New Report on State Notarization Policies Highlights Key Issues Affecting Legal, Commercial and Financial Transactions in the U.S.
WASHINGTON, DC – The National Association of Secretaries of State (NASS), in collaboration with its Notary Public Administrators (NPA) Section, today announced the online availability of a new report designed to promote greater understanding of state laws and policies regarding the notary profession. The report, entitled, “Issues and Trends in State Notary Regulation: NASS Report on State Notarization Policies & Practices,” was developed with input from secretaries of state and notary professionals throughout the U.S. It is specifically written for federal, state and local government leaders who are working on notarization issues.
“The notarial process is at the center of many daily transactions that affect state commerce,” said NASS President Mark Ritchie of Minnesota. “The latest NASS report provides policy makers with a snapshot of how states have been working to enhance the process through such actions as the adoption of electronic notarization procedures and the establishment of clear guidelines for the recognition of notarizations across state lines.”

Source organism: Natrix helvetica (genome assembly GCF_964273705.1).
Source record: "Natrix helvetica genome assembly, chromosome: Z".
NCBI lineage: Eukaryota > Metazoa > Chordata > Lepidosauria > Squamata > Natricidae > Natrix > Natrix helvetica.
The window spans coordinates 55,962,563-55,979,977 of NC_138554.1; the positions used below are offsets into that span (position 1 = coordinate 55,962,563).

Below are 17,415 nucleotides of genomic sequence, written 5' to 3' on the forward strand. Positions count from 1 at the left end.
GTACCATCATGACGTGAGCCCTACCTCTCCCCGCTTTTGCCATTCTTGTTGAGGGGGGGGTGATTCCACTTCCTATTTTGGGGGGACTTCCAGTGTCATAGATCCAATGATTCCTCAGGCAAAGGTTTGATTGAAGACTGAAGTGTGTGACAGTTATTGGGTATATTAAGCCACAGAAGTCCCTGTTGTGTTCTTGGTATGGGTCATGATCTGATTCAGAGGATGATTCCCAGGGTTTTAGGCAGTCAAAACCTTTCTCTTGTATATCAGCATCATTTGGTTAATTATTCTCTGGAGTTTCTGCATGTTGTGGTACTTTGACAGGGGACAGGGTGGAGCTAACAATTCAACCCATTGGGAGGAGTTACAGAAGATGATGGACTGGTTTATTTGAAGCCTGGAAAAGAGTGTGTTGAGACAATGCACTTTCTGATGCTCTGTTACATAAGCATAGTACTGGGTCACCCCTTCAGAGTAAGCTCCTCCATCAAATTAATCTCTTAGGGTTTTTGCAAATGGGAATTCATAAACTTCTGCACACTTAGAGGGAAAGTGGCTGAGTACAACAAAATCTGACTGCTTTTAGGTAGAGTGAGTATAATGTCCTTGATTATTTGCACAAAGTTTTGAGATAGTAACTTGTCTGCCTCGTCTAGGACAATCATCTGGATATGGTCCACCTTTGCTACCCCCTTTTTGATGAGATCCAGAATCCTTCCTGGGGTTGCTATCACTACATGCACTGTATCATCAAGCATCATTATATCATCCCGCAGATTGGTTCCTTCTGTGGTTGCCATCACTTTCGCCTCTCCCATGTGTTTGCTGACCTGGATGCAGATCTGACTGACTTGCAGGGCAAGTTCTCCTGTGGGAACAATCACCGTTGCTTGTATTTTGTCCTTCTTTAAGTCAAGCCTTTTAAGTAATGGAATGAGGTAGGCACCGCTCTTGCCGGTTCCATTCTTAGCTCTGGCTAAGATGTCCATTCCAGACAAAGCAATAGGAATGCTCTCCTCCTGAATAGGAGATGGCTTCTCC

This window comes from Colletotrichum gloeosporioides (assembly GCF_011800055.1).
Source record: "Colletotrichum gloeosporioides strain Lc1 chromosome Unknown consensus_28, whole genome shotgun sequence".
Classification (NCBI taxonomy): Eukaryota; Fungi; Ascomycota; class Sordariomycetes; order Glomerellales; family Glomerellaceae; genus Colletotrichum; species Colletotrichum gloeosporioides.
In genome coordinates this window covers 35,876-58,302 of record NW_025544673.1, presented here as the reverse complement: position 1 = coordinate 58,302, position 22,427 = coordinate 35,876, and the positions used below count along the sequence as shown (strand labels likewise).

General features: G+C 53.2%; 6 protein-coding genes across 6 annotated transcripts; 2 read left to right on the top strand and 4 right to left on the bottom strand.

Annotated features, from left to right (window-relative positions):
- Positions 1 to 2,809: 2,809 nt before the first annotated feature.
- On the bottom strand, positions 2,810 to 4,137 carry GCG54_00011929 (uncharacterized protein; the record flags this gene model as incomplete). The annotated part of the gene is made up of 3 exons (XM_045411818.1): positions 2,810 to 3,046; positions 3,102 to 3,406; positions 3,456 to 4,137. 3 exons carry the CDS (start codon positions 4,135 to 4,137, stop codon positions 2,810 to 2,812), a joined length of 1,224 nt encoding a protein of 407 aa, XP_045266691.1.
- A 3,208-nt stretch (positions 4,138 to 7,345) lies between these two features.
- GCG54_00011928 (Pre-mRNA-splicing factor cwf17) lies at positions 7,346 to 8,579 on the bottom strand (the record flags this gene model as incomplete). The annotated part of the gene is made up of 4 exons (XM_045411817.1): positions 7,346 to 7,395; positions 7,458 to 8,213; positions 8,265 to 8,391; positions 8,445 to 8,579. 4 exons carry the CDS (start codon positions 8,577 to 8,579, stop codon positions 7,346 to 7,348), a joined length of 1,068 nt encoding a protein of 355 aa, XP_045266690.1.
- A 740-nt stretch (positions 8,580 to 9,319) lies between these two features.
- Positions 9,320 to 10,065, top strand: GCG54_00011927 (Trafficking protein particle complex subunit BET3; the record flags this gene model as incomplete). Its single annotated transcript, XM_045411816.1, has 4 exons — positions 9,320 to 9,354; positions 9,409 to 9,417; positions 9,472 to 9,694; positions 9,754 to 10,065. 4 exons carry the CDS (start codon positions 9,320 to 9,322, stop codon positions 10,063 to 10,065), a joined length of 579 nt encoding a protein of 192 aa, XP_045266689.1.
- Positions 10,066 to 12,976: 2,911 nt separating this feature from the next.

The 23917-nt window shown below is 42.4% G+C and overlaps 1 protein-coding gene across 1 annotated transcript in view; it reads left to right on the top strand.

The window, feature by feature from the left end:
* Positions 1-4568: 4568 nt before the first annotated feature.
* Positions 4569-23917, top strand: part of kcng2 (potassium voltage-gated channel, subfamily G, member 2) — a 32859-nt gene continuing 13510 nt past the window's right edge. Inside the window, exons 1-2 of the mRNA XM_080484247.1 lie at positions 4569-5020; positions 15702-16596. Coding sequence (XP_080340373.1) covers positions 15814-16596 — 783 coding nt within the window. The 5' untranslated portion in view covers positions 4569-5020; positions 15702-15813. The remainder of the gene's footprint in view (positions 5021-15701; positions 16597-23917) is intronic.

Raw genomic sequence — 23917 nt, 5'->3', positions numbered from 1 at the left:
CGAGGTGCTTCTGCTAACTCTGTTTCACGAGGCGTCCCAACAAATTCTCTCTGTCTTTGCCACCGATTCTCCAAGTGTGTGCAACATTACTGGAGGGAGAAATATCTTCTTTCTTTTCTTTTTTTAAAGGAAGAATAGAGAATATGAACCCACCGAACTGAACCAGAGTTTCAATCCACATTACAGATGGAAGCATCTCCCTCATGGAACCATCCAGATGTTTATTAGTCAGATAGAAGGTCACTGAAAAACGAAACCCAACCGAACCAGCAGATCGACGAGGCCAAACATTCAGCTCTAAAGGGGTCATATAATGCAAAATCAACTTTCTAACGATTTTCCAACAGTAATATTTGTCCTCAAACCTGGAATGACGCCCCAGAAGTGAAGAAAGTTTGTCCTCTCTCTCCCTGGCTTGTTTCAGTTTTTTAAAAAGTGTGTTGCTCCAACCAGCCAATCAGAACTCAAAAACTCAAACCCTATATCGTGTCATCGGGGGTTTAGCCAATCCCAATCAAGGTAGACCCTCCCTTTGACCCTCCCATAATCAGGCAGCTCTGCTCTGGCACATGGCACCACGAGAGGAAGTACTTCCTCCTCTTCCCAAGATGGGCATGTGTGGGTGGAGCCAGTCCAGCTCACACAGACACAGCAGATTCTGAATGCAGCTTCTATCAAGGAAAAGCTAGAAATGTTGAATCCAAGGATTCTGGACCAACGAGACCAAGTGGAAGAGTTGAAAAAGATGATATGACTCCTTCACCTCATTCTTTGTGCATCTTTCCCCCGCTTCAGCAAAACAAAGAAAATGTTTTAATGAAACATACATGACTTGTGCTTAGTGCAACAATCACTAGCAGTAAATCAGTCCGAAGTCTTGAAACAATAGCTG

Drawing from state examples, the report highlights common practices and elements of notarization, including the qualifications for becoming a notary and state requirements for notary education. The use of model statutes and national standards in crafting state laws is also discussed, along with major issues facing policy makers. Appendices include details on notarization practices in all 50 states and the District of Columbia, including state electronic notarization laws.
The report is a follow-up to the NASS 2006 National Standards on Electronic Notarization, which established technology-neutral guidelines for the facilitation of state electronic notarization practices.
Download the full NASS report at: www.nass.org.Founded in 1904, NASS is the nation's oldest, nonpartisan professional association of public officials in the U.S. Members include the 50 states, the District of Columbia, American Samoa, Guam, Puerto Rico and the U.S. Virgin Islands.